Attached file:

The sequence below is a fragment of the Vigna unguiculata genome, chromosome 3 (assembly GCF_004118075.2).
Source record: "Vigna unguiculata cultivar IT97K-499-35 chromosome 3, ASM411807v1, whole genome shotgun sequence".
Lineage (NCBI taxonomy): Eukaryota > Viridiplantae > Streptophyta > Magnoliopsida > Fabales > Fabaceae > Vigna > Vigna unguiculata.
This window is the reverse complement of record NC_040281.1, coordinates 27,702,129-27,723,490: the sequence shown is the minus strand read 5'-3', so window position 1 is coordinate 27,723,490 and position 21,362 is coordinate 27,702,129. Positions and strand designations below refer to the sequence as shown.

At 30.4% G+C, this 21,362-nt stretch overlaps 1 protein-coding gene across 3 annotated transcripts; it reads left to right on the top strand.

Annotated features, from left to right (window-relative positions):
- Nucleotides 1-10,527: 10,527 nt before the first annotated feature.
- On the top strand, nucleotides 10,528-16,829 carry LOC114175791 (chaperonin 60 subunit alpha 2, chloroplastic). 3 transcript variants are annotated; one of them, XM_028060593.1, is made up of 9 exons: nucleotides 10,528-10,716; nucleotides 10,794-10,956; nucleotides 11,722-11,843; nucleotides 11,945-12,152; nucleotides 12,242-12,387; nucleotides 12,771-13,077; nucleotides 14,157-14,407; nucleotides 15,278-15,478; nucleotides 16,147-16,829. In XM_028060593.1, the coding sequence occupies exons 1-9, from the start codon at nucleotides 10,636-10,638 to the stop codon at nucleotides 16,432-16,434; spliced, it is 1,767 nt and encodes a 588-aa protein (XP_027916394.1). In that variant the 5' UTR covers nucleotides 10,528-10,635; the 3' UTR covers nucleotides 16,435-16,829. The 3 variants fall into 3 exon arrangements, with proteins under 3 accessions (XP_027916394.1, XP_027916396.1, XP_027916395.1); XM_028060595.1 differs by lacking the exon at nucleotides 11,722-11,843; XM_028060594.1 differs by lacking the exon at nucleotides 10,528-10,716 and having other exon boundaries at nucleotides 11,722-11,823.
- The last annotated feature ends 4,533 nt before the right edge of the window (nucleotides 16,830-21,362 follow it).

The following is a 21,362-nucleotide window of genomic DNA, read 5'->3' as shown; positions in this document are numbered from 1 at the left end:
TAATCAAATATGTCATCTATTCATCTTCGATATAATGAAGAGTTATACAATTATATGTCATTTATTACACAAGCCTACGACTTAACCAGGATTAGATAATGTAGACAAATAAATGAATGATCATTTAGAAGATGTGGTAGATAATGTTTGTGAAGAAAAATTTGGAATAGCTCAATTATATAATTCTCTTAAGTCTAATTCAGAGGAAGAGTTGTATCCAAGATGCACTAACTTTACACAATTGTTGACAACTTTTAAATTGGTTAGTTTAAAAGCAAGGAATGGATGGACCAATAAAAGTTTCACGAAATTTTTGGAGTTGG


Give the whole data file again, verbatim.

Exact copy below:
The sequence below is a fragment of the Vigna unguiculata genome, chromosome 3 (assembly GCF_004118075.2).
Source record: "Vigna unguiculata cultivar IT97K-499-35 chromosome 3, ASM411807v1, whole genome shotgun sequence".
Lineage (NCBI taxonomy): Eukaryota > Viridiplantae > Streptophyta > Magnoliopsida > Fabales > Fabaceae > Vigna > Vigna unguiculata.
This window is the reverse complement of record NC_040281.1, coordinates 27,702,129-27,723,490: the sequence shown is the minus strand read 5'-3', so window position 1 is coordinate 27,723,490 and position 21,362 is coordinate 27,702,129. Positions and strand designations below refer to the sequence as shown.

At 30.4% G+C, this 21,362-nt stretch overlaps 1 protein-coding gene across 3 annotated transcripts; it reads left to right on the top strand.

Annotated features, from left to right (window-relative positions):
- Nucleotides 1-10,527: 10,527 nt before the first annotated feature.
- On the top strand, nucleotides 10,528-16,829 carry LOC114175791 (chaperonin 60 subunit alpha 2, chloroplastic). 3 transcript variants are annotated; one of them, XM_028060593.1, is made up of 9 exons: nucleotides 10,528-10,716; nucleotides 10,794-10,956; nucleotides 11,722-11,843; nucleotides 11,945-12,152; nucleotides 12,242-12,387; nucleotides 12,771-13,077; nucleotides 14,157-14,407; nucleotides 15,278-15,478; nucleotides 16,147-16,829. In XM_028060593.1, the coding sequence occupies exons 1-9, from the start codon at nucleotides 10,636-10,638 to the stop codon at nucleotides 16,432-16,434; spliced, it is 1,767 nt and encodes a 588-aa protein (XP_027916394.1). In that variant the 5' UTR covers nucleotides 10,528-10,635; the 3' UTR covers nucleotides 16,435-16,829. The 3 variants fall into 3 exon arrangements, with proteins under 3 accessions (XP_027916394.1, XP_027916396.1, XP_027916395.1); XM_028060595.1 differs by lacking the exon at nucleotides 11,722-11,843; XM_028060594.1 differs by lacking the exon at nucleotides 10,528-10,716 and having other exon boundaries at nucleotides 11,722-11,823.
- The last annotated feature ends 4,533 nt before the right edge of the window (nucleotides 16,830-21,362 follow it).

The following is a 21,362-nucleotide window of genomic DNA, read 5'->3' as shown; positions in this document are numbered from 1 at the left end:
TAATCAAATATGTCATCTATTCATCTTCGATATAATGAAGAGTTATACAATTATATGTCATTTATTACACAAGCCTACGACTTAACCAGGATTAGATAATGTAGACAAATAAATGAATGATCATTTAGAAGATGTGGTAGATAATGTTTGTGAAGAAAAATTTGGAATAGCTCAATTATATAATTCTCTTAAGTCTAATTCAGAGGAAGAGTTGTATCCAAGATGCACTAACTTTACACAATTGTTGACAACTTTTAAATTGGTTAGTTTAAAAGCAAGGAATGGATGGACCAATAAAAGTTTCACGAAATTTTTGGAGTTGG